Embroidering a Baseball Hat Using Hat Hoop Adapter

Some might say that embroidering a baseball cap isn’t a challenge…. well, Houston, we have “oh shit”

Back Story:

Fathers day was coming…. I don’t have loads of money so I like to make things for those I love.  Sadly, my father and father-in-law don’t seem to be as fond of beautiful aprons as the mothers and friends in my life.  So I had a wonderful idea that I would make hats.

The Problem:

My Singer XL 420 does not have a hat hoop.

The Solution:

The Hat hoop from http://hathoop.com

The Hat Hoop is an after market hoop adapter that fits into your machine’s hoop and allows you to attach a baseball cap.  I plan on trying other hats, but I want to get one baseball cap to work before I go exploring my options.

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The hoop adapter that I needed was the Singer Quintet Large Hoop.

http://hathoop.com/products

 

 

 

Oh Shit #1:

Be careful which hat  you decide you are going to embroider.  I chose a beautiful hat off of amazon with a nice rigid front which I thought would be easy to embroider on….

If this had been a hat hoop with a contour then it would have been the ideal hat.  This thing had structure.  Sadly the hoop wants you to flatten out the front of the hat and stick it down to the stabilizer.

What I bought and had to return:

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Premium Original Flexfit Cotton Twill Fitted Hat

What I bought that worked:

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Cotton Classic Plain Baseball Cap

Notice this hat is floppy and soft.  It fit into the hoop with only a little cursing.  I used some pins (I know that is bad karma) to hold the edges flat against the sticky stabilizer.

 

Oh Shit #2:

Picking my design…

There are rules of thumb that should be followed when picking your design.  You should never expand or shrink an image more than 10% – 15%.  This is because of a whole slew of issues.  If you are really curious what those issues are here is a very informative article as to how to best adjust your sizes:

The Pros & Cons of Resizing Designs By Barbara Geer

I have been going by a different rule of thumb that was passed to me from an embroidery class I took last year where the teacher said this, ” You should be fine expanding your image no more than 150% and shrinking it no more than 50%.  This won’t hold true in all cases but should cover most designs.”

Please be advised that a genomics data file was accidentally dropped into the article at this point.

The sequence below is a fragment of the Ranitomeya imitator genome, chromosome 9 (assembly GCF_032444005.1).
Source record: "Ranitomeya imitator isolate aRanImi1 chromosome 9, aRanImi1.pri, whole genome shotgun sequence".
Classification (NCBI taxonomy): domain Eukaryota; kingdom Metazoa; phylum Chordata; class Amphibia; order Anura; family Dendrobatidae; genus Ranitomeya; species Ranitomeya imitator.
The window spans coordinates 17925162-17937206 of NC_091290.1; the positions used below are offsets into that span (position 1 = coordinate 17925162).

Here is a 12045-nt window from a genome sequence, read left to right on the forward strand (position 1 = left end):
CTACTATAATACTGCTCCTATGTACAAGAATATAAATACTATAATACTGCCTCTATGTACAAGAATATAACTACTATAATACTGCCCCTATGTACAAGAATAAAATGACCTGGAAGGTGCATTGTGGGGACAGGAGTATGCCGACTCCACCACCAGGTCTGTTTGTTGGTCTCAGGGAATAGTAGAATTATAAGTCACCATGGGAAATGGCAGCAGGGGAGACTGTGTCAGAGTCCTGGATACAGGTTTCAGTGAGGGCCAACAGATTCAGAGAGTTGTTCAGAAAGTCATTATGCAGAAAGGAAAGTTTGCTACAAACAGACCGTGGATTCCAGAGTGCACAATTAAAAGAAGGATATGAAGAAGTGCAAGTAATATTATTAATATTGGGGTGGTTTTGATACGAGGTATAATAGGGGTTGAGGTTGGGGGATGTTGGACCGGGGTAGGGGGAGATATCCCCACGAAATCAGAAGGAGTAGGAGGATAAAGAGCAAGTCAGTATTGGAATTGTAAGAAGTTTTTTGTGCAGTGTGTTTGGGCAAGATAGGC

Well, I just ran into one of those designs that wasn’t covered under “most”.

My father in law loves Native American designs.  He chose this design which I had already purchased for my personal library.

B3097

Creation Salmon Quilt Block – Lg

Emblibrary.com

Size: 5.76″(w) x 5.98″(h)
(146.3 x 151.9mm)

Stitches:  29532

 

The hat hoop requires an image under 4″ x 4″

For my needs I resized the image with my Singer futura software and made the image 3.7″ x 3.85″ or 65% of the original design.  Well within my previous rule of thumb.

I hooped my hat, I traced my design to ensure it would fit within the Hat Hoop space allowed and I was all good!

Things went down hill from there.

I had deleted the first layer because I just wanted to see the black of the hat instead of choosing a color to contrast against the red I had chosen for the outline.

The second layer (a pretty gold) went down easily.

The third layer (the outline which was being done in red) looked okay until it started to trace the previous layer….

IMG_3569

Cue the cursing…

As you can see the first and second layers are out of phase.  Basically when I had resized the image the software wasn’t able to keep the layers lined up and the first layer was about two millimeters up and left of the second layer.  I tore out the stitches multiple times trying to get things to line up.

IMG_3568

Finally my hat looked like Swiss Cheese.

IMG_3578

I put the hat up to a light and you can see light shining through.  I could maybe give it one more go with new stabilizer… but if things didn’t line up perfectly, those holes would show on the final product.

New Hat… Take two.

 

 

 

My Solution:

Get a differently sized image.  Thankfully the company I purchased this image from has it in smaller dimensions.  The small looks to be just right at 3.75″ x 3.92″ and 10,000 fewer stitches to worry about 🙂  The new design will set me back another $4.50 but the new hat is gonna cost me $7.99.  Once again an ounce of prevention is worth a pound of cure.

I think that if I had looked at the differences between the large and the medium and the small I would have realized something was off about this design in sizing.

Width       Height     Stitch Count         % Size change      % Stitches

Large                     5.75″         5.98″            29532                       100%                    100%

Medium                4.79″         5.04″            23176                         83%                      78%

Small                     3.75″         3.95″            16699                         65%                      56%

 

Each new design being sold was only a difference of around 15% indicating that any change of more than 15% would be worth purchasing a new design.

As of Now:

Thus far, none of my issues have been with Hat hoop so I’m ready to give it a second shot.  There has been some slipping and I had some choice words for getting my Singer software to line up with the hat hoop that I may write about later.  But as of today the Hat Hoop is working okay.

I am currently waiting on the new hat to arrive from Amazon.  I’ll let you know how my next attempt goes 🙂

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